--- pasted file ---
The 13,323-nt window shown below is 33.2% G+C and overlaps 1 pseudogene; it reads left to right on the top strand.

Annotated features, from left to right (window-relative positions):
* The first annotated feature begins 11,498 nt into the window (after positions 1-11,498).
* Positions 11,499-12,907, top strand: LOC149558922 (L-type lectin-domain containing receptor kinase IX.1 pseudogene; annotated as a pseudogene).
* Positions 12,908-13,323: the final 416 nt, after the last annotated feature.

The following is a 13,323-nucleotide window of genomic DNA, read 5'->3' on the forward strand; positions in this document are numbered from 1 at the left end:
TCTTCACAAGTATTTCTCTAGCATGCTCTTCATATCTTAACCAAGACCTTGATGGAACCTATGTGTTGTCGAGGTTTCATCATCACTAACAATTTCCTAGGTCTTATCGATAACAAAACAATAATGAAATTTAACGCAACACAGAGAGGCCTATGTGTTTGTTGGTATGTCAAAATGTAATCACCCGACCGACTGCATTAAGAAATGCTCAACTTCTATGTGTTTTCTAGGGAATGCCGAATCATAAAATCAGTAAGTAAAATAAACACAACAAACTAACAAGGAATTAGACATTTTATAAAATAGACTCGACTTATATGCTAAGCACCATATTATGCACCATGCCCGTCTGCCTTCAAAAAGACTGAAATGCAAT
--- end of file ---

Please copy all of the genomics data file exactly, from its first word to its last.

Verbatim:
The 13,323-nt window shown below is 33.2% G+C and overlaps 1 pseudogene; it reads left to right on the top strand.

Annotated features, from left to right (window-relative positions):
* The first annotated feature begins 11,498 nt into the window (after positions 1-11,498).
* Positions 11,499-12,907, top strand: LOC149558922 (L-type lectin-domain containing receptor kinase IX.1 pseudogene; annotated as a pseudogene).
* Positions 12,908-13,323: the final 416 nt, after the last annotated feature.

The following is a 13,323-nucleotide window of genomic DNA, read 5'->3' on the forward strand; positions in this document are numbered from 1 at the left end:
TCTTCACAAGTATTTCTCTAGCATGCTCTTCATATCTTAACCAAGACCTTGATGGAACCTATGTGTTGTCGAGGTTTCATCATCACTAACAATTTCCTAGGTCTTATCGATAACAAAACAATAATGAAATTTAACGCAACACAGAGAGGCCTATGTGTTTGTTGGTATGTCAAAATGTAATCACCCGACCGACTGCATTAAGAAATGCTCAACTTCTATGTGTTTTCTAGGGAATGCCGAATCATAAAATCAGTAAGTAAAATAAACACAACAAACTAACAAGGAATTAGACATTTTATAAAATAGACTCGACTTATATGCTAAGCACCATATTATGCACCATGCCCGTCTGCCTTCAAAAAGACTGAAATGCAAT